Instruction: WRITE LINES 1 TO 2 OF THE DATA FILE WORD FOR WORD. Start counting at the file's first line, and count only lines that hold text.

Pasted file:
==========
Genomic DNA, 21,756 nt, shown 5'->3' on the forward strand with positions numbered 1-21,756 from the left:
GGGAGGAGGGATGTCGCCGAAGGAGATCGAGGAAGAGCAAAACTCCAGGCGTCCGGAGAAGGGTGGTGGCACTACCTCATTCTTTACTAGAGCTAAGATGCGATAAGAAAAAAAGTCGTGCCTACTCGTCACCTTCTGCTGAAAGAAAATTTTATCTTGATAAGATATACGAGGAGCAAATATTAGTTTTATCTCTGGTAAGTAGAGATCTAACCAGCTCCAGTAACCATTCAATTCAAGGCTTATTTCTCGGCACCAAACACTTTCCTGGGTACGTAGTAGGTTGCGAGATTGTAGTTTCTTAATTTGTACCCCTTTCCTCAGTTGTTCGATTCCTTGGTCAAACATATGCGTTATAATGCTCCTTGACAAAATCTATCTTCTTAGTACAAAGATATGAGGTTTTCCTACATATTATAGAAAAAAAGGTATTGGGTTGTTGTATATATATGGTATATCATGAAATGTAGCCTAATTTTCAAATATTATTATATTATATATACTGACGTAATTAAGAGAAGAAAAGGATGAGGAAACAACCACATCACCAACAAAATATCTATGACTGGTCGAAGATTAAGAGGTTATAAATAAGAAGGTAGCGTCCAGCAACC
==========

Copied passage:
Genomic DNA, 21,756 nt, shown 5'->3' on the forward strand with positions numbered 1-21,756 from the left:
GGGAGGAGGGATGTCGCCGAAGGAGATCGAGGAAGAGCAAAACTCCAGGCGTCCGGAGAAGGGTGGTGGCACTACCTCATTCTTTACTAGAGCTAAGATGCGATAAGAAAAAAAGTCGTGCCTACTCGTCACCTTCTGCTGAAAGAAAATTTTATCTTGATAAGATATACGAGGAGCAAATATTAGTTTTATCTCTGGTAAGTAGAGATCTAACCAGCTCCAGTAACCATTCAATTCAAGGCTTATTTCTCGGCACCAAACACTTTCCTGGGTACGTAGTAGGTTGCGAGATTGTAGTTTCTTAATTTGTACCCCTTTCCTCAGTTGTTCGATTCCTTGGTCAAACATATGCGTTATAATGCTCCTTGACAAAATCTATCTTCTTAGTACAAAGATATGAGGTTTTCCTACATATTATAGAAAAAAAGGTATTGGGTTGTTGTATATATATGGTATATCATGAAATGTAGCCTAATTTTCAAATATTATTATATTATATATACTGACGTAATTAAGAGAAGAAAAGGATGAGGAAACAACCACATCACCAACAAAATATCTATGACTGGTCGAAGATTAAGAGGTTATAAATAAGAAGGTAGCGTCCAGCAACC